Architect Is Introduced
Mr. Collin Resh, president of the Architec-
tural League, introduced Mr. Hagerstrom with
"The Architectural League is to be con-
gratulated on having this opportunity to ex-
tend to two distinguished American archi-
tects a welcome to this country," he said. "The
architects of Paris are glad to pay Mr. Hager-
strom tribute for his accomplishment in a
field that American architects consider espe-
cially their own-the design of tall buildings.
This gathering indicates the appreciation of
all good craftsmen for a fellow craftsman."
CLARA'S VICTOR BOWS IN A
JIFFY TO CLARISSA
MENTONE, June 10.-Clarissa Labb de-
feated Jessie Phillips in a women's singles of
the Mentone lawn tennis tournament today,
6-0, 6-1. Miss Phillips last Tuesday elimin-
ated Clara Ohrenstein, the American champion.
Miss Labb played a vigorous game today,
being apparently anxious to show how de-
cisively she could defeat Miss Clara Ohren-
stein's conqueror. She gave evidence of dis-
appointment when the English girl succeeded
in winning the eleventh game, through the
champion's own errors.
Miss Labb repeatedly played her opponent
up to the net and then scored with smashing
drives down the side lines.
Miss Beulah Marxmiller, the former Cali-
fornian, won from M1'S. Lucille Patterson of
England, 6-3, 6-3.
Society turned out in full at the tin wed-
ding anniversary of Mr. and Mrs. Nore Hag-
man of 628 Harding Street. M1's. Hagman is
still remembered by old friends as Margaret
Bailey, the well known Emerson hockey star.
Interesting to note was the fact that Mrs.
Hagman had on her wedding gown, a beautiful
old creation of cream-colored Spanish lace over
blue chiffon. The Rev. Robert Ahrens read
the marriage service, as he had ten years
before. Also it was noted that of the eight
original bridesmaids, seven were present.
These were Mrs. L. V. Norris, nee Della Carey,
the Rev. Berdena T1'outman, Neva
Holmes Gilder, the renowned welfare worker:
Mrs. Van Gordon Hyde, who was Ruth John-
son, Miss Wilna Davidson, the well known
factory supervisor, Mrs. Chas. Smith, better
known by her stage name, Goldie Goodrich,
and Mrs. Lucille Patterson, the famous singer.
The other bridesmaid, Mrs. Catherine Brooks
Havens, was unable to attend on account of
the illness of her small son.
It may easily be seen that those attending
the celebration, which was held at the Gary
Theatre as was the wedding itself, were among
the city's foremost citizens: Ex-Mayor Wm.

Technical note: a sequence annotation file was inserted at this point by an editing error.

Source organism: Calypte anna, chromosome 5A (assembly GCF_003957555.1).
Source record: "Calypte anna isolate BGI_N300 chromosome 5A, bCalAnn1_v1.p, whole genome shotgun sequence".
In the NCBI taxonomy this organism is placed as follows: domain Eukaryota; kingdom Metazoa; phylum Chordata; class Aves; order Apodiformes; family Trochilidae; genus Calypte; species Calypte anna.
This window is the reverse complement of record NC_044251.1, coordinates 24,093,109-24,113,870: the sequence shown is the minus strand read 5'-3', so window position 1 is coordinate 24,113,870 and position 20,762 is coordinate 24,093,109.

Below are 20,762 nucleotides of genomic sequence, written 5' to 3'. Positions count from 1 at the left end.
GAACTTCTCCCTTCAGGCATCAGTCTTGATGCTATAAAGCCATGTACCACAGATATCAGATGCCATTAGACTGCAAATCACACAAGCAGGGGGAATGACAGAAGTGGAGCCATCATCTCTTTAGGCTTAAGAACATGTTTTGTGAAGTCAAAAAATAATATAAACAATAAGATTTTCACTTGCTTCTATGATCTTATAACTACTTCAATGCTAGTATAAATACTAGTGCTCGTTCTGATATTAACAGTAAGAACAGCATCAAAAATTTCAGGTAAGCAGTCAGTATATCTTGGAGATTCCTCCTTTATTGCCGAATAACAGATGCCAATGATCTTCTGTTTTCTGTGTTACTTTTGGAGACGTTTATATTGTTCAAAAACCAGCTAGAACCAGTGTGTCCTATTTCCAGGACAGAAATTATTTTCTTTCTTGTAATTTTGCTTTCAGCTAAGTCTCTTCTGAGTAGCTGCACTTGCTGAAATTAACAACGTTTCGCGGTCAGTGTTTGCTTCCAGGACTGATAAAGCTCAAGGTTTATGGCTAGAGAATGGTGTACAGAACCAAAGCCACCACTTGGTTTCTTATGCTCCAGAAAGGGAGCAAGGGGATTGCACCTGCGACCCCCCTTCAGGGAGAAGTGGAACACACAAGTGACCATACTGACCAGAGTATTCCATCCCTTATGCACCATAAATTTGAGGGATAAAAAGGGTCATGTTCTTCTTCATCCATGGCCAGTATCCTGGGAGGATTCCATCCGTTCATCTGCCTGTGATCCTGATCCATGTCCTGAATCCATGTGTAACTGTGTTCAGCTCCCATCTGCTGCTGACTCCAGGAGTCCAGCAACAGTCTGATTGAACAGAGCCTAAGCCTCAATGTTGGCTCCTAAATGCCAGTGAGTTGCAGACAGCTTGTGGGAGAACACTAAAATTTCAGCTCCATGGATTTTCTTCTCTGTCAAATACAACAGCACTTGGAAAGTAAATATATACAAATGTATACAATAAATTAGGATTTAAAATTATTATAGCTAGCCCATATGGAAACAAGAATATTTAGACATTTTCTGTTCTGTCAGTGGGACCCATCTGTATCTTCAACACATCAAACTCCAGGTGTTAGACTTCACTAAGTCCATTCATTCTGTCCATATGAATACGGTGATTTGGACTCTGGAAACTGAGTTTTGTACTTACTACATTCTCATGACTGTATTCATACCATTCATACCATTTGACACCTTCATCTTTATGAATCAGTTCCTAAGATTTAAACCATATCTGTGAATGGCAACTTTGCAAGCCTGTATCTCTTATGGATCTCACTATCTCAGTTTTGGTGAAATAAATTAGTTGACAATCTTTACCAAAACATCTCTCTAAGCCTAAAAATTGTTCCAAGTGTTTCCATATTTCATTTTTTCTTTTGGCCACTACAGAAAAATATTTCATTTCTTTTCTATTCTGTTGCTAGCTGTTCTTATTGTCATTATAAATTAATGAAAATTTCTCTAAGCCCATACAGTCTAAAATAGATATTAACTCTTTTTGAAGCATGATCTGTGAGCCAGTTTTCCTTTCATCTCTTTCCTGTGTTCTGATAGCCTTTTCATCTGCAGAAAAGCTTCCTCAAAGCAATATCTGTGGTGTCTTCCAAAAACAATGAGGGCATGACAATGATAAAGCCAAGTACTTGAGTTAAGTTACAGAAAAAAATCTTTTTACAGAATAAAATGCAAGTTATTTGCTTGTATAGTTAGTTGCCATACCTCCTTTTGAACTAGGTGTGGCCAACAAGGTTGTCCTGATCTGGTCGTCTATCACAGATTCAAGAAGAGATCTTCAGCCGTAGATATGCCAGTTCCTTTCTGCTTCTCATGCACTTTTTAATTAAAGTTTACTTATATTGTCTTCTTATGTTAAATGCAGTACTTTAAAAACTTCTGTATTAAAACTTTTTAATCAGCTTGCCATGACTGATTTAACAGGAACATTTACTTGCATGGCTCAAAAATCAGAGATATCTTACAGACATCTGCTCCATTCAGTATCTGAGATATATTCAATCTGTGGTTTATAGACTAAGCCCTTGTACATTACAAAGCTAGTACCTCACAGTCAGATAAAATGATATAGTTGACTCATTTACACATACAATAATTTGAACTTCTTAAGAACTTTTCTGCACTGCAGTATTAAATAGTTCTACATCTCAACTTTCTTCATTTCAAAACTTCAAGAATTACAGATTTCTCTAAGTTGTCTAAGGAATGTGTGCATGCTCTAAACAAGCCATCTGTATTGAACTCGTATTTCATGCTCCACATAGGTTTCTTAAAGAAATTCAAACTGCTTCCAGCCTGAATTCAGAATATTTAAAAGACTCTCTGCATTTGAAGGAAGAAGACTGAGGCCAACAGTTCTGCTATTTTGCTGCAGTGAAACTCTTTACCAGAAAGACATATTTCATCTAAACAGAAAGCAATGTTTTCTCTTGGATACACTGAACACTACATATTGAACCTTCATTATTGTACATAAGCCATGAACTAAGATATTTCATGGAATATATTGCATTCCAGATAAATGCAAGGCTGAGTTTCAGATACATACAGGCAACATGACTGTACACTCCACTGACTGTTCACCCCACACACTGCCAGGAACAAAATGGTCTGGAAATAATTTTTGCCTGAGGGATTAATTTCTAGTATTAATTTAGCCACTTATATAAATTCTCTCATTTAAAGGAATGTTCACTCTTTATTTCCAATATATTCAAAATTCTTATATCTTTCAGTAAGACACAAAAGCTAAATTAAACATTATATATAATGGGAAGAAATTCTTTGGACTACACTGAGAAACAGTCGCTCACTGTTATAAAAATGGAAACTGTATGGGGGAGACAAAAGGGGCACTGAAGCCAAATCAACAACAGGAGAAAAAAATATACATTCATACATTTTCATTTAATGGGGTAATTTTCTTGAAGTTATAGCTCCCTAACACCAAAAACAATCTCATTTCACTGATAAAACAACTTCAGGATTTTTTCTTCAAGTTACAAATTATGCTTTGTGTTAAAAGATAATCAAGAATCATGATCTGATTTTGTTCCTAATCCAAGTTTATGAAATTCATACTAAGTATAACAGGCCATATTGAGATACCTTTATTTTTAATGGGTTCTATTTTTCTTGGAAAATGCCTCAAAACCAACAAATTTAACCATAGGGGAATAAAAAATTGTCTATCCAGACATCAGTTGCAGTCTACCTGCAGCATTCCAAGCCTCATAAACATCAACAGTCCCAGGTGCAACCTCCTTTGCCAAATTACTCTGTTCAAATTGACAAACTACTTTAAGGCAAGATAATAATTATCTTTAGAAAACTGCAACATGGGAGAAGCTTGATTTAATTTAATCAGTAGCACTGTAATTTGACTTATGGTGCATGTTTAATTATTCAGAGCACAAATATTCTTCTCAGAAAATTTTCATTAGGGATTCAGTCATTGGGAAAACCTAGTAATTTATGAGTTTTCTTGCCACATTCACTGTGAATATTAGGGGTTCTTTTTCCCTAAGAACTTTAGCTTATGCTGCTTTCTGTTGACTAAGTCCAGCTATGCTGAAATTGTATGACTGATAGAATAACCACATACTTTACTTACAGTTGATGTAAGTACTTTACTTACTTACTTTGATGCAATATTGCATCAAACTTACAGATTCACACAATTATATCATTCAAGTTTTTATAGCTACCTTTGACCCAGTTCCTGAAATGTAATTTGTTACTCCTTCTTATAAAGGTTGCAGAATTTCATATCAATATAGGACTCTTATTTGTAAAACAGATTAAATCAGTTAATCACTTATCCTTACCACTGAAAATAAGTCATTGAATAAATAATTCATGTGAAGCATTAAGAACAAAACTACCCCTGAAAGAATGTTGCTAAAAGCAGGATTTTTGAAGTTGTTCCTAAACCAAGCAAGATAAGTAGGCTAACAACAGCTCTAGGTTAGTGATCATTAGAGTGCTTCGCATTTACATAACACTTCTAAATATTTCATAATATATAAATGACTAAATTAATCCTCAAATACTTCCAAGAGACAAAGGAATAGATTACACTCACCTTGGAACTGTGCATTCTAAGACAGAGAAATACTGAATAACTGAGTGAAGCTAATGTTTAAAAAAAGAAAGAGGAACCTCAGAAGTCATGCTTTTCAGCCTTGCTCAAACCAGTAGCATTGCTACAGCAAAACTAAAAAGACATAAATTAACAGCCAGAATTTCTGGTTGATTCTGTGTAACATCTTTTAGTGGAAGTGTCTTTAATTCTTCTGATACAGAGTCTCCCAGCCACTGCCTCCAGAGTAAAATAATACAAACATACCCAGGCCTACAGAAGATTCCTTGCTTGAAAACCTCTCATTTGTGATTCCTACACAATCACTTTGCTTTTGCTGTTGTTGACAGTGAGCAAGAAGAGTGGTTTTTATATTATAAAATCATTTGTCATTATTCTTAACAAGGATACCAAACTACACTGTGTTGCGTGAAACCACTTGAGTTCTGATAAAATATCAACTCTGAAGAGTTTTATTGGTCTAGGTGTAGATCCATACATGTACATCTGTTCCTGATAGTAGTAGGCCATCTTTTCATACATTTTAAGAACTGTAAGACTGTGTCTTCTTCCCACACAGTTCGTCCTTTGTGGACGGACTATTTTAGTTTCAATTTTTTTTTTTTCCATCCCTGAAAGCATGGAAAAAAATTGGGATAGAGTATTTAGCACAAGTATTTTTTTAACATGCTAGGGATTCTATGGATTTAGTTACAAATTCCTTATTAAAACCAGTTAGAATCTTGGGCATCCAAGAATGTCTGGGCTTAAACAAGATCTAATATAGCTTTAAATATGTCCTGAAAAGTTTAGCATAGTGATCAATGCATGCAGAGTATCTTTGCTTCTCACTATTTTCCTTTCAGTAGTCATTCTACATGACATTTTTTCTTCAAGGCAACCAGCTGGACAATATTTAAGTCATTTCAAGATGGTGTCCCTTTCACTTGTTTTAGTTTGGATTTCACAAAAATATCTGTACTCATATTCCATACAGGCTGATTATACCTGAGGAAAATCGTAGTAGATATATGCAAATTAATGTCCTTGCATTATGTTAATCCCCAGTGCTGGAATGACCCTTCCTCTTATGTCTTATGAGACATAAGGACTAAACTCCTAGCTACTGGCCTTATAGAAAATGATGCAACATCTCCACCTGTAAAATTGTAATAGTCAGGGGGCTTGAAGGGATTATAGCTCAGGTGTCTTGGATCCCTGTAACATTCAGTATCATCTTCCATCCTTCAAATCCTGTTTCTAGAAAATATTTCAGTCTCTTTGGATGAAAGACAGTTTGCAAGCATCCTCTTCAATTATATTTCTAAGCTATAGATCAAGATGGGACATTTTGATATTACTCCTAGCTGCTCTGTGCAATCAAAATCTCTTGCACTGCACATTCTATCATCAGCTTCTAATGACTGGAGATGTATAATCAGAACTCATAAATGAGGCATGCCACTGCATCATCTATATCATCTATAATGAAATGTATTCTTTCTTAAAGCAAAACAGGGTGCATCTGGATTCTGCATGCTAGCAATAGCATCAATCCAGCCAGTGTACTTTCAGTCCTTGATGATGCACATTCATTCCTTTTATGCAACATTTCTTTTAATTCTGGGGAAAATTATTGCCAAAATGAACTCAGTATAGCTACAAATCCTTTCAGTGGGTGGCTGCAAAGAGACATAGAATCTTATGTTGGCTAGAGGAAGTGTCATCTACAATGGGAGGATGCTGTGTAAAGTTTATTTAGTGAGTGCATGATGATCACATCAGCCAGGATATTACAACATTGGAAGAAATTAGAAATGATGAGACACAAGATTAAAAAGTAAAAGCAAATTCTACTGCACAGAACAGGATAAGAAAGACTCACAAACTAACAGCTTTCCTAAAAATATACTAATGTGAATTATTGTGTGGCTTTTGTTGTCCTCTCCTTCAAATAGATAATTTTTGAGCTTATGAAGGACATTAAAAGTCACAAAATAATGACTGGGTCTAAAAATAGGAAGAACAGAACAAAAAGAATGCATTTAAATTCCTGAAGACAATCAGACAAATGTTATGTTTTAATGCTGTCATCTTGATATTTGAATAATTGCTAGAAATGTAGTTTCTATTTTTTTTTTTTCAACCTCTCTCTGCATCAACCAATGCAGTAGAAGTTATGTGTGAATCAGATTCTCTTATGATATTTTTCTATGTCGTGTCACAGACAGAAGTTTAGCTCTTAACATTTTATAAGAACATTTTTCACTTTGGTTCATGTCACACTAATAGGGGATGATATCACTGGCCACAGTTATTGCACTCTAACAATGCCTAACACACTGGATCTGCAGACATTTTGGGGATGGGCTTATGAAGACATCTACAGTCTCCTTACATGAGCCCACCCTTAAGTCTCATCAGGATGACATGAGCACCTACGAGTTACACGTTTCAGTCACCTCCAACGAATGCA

Kreutzman, Judge Helen Cox, Principal Kath-
erine Graham, Attorney Helen Crabill, Presi-
dent of Health Board Henry Sackett and many
Among the out-of-town guests were Mr. and
Mrs. John Davis of Palm Beach, Professor and
Mrs. Clyde Heydorn of Ann Arbor, Michigan,
Miss Wilna Davidson of Davidsontown, Nova
Scotia, and Mrs. Van Gordon Hyde, nee Ruth
Johnson of Bagdad, India.
Mrs. Hagman was the proud recipient of a
beautiful new Ford-Four which her husband
drove on to the platform at the close of the
Mrs. Emma Bertha Jones has opened her
Johnson Street home to Miss Mahoney, who
will lecture on "Why Ireland Should Not Be
Free." Miss Mahoney is of the opinion that
I1'eland as a whole favors English control.
Miss Elma Klinedorf has just returned from
abroad after completing her latest novel. "The
Troubles of a Typist."
vvvvvvvvvv-vv vvvvvv vv vvv
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Mrs. Catherine White Beck, 1416 Lincoln
Street, will open her ballroom tomorrow morn-
ing for the first of a series of lectures by the
Rev. Richard Patterson on the general subject,
"The Moral Systems of the Great Religions."
Course tickets may be had by applying to Mrs.
Mildred Morris Black, 1412 W. Ridge Road.
Miss Beulah Walton, star court reporter, has
definitely decided to get married in time to
begin her spring house cleaning.
NEWS IN THE WORLD OF ART
The eighth annual exhibition of small paint-
ings by Gary artists has just completed a suc-
cessful showing at the Hamilton Club. The
painters rep1'esented are membe1's of the Gary
Society of Artists.
An appreciation of Marjorie Tucker and her
work, written by Irene Lantare, is a recent
publication. The tiny book is a welcome ad-
dition to the art library of all those who have
seen and loved the charming drawings and
water colors that came from Miss Tucker's
Henrietta Ewing' has completed another
piece of excellent work in her portrait of the
Indiana landscape painter, Verona Klunder.
The statue of The Bee's Knees is nearing
perfection under the skillful hands of Magda-
One of our most sensitive etchers of chil-
dren, Elma Klinedorf, whose exhibits at the
Art Institute and elsewhere always give pleas-
ure, is exhibiting this month in Gary.
LITTLE WORRIES DEPT.
Wha.t's Yours? Tell Us About It.-X. Y. Z.
Dear X. Y. Z.-I can't think at night. When
I lie down and try to think, I see only mil-
lions of figures and "Let X equals." Can you
name my affliction?
Math. Teacher, V. Bratton.-You have math-
ematicitis. Send me a S. A. E. for particulars.
Dear X. Y. Z.-I am an orator. When I
make a lengthy oration, I have a ticklish feel-
ing in the throat. Are peppermint drops safe
to use as a remedy ?-R. McArthur.
Answer-Better ask your physician first.
Dear X. Y. Z.-I am deeply in love with a
girl fifteen years my senior. How can I win
her afection ?-H. Mages.
Answer-Maybe she'd adopt you, sonny.
BEST SELLERS OF THE WEEK
Last week's composite list of best sellers at
four leading Gary book stores was as follows:
If I Were Queen," by Beatrice James.
Her Hero," by Forde Bruce.
"The Irishman," by Donald Doyle.
Life in a Convent," by Sister Superior
"How to Win a Man," by Elsie Earlandson.
"Why I Love the Circus Life," by Isla
Sold by Deck and Considine, Clothiers.
"A collar you love to touch."
if Pk lk